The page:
Two pegs? or not two pegs? that is my question. (bad pun intended)

by Jason Roland
(Novi, Mi USA)

QUESTION: I want to start by saying that I appreciate what you're doing and I definately consider your page an awsome resource for swords information and locating swords in my primary price range. But I did notice a discrepancy and I was wondering if you could further elaborate. In your first post you mention that the single peg security worries you, but in your seccond post, speaking on the Sam Sung Katana, you just pass it by as being a standard feature of a traditional Katana. Why did it worry you with the first, and not with the seccond. (as a personal preference, I prefer 2 pegs, but I enjoy redundancy)



ANSWER: Good point Jason. At first glance, it does seem kind of contradictory. However there is a method to my madness. ;-)

In a traditional Katana - there is only 1 peg. The reason why is because the tsuka (handle) is made specifically for the nagako (tang) so that they achieve a close friction fit. Then the peg goes through for reinforcement and as a failsafe, and it works perfectly.

Cheap production swords (by cheap, I mean under around $600!) tend not to be so well fitted. So the additional peg is added as a failsafe to make up for a fit that can often be too tight or too lose.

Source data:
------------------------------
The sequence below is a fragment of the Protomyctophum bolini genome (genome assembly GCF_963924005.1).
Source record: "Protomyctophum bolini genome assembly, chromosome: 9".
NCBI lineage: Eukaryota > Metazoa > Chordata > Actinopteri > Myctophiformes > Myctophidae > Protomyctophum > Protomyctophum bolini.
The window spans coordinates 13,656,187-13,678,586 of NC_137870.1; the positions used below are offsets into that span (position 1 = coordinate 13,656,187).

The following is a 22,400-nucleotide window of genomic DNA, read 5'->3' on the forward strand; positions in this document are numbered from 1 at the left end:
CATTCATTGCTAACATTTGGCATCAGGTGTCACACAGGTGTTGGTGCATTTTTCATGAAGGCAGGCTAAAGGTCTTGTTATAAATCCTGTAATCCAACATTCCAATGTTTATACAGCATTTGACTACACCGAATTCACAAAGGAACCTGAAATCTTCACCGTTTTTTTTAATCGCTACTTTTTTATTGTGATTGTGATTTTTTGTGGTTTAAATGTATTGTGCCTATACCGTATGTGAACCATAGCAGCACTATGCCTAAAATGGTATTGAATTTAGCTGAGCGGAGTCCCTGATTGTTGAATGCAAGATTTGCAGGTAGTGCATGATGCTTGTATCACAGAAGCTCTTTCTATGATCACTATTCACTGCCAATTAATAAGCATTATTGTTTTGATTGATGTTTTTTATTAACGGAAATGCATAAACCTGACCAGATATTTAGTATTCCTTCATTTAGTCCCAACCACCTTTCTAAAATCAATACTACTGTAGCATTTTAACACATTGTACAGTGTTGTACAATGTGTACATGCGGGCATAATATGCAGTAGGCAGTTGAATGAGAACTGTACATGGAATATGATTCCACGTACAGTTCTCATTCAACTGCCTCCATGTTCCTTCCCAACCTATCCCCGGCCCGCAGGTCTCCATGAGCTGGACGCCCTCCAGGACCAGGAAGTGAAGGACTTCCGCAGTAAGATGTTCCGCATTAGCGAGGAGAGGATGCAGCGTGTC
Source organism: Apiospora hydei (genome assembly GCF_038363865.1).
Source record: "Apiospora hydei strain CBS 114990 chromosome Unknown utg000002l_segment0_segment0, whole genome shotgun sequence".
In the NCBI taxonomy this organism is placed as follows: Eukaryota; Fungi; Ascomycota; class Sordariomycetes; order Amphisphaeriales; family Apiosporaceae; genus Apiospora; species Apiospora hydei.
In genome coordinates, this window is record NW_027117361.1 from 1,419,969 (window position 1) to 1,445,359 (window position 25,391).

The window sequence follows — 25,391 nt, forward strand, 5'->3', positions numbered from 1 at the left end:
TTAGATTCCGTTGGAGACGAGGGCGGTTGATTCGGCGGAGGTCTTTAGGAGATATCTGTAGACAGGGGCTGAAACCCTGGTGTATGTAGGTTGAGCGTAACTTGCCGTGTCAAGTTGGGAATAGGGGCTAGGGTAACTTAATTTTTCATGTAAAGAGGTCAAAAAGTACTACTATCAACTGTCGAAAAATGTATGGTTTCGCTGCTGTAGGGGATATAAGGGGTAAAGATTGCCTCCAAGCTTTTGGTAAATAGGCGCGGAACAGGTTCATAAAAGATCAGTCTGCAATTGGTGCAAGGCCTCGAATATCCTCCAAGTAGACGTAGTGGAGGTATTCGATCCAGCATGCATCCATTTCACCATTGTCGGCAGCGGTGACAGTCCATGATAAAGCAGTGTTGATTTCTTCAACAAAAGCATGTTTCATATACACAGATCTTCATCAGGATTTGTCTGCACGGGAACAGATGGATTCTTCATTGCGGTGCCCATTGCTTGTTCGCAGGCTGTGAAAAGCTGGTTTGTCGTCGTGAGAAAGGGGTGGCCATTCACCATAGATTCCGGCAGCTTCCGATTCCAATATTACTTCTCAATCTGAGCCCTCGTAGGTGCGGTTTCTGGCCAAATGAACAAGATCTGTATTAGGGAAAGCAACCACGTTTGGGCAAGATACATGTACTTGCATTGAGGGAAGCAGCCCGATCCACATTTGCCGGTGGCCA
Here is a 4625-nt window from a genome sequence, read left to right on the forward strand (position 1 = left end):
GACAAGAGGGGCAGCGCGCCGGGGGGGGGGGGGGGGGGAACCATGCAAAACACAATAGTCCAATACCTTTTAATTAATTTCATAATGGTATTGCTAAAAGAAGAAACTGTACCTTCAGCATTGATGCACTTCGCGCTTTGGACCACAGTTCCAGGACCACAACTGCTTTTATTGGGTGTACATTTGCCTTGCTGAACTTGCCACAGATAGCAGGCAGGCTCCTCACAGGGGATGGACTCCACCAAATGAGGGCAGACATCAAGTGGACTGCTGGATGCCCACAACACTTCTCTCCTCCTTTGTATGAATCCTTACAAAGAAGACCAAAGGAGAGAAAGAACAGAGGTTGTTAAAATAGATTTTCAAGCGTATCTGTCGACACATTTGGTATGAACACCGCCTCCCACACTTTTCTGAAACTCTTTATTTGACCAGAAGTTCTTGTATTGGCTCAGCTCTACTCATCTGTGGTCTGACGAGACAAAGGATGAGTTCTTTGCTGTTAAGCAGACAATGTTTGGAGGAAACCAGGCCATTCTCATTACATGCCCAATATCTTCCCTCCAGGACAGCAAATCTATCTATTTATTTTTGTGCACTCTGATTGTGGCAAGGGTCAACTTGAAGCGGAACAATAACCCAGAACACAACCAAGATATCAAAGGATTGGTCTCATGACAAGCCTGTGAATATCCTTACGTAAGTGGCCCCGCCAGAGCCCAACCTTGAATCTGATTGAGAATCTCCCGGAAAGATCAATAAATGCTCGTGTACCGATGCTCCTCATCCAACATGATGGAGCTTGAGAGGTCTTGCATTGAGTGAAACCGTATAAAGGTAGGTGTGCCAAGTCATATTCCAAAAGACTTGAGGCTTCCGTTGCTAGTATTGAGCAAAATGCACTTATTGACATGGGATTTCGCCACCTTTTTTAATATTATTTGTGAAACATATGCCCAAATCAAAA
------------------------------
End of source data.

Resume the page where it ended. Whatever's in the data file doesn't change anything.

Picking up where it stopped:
There is some controversy in the JSA community about which method is best. Some think that all swords that are not fitted properly with a friction fit and single peg should simply be avoided. Others think that cheap swords should be epoxied to prevent any possible hilt failure (such as the old model Hanwei PK and some of the Musashi swords).

Some sensei think that the second peg should be copper or brass, such as those used by Cheness Cutlery. Some others, such as Last Legend, tend to use three pegs - but most agree that this is overkill...

My own thoughts, at the lowest end of the scale - two pegs or epoxy are the way to go, though the best way is a good friction fit and one peg - but this only really works on high end swords (though there are a few exceptions).

I know it sounds a bit convoluted, and I have probably raised more questions than I have answered. But I hope you get the general idea.


- Paul

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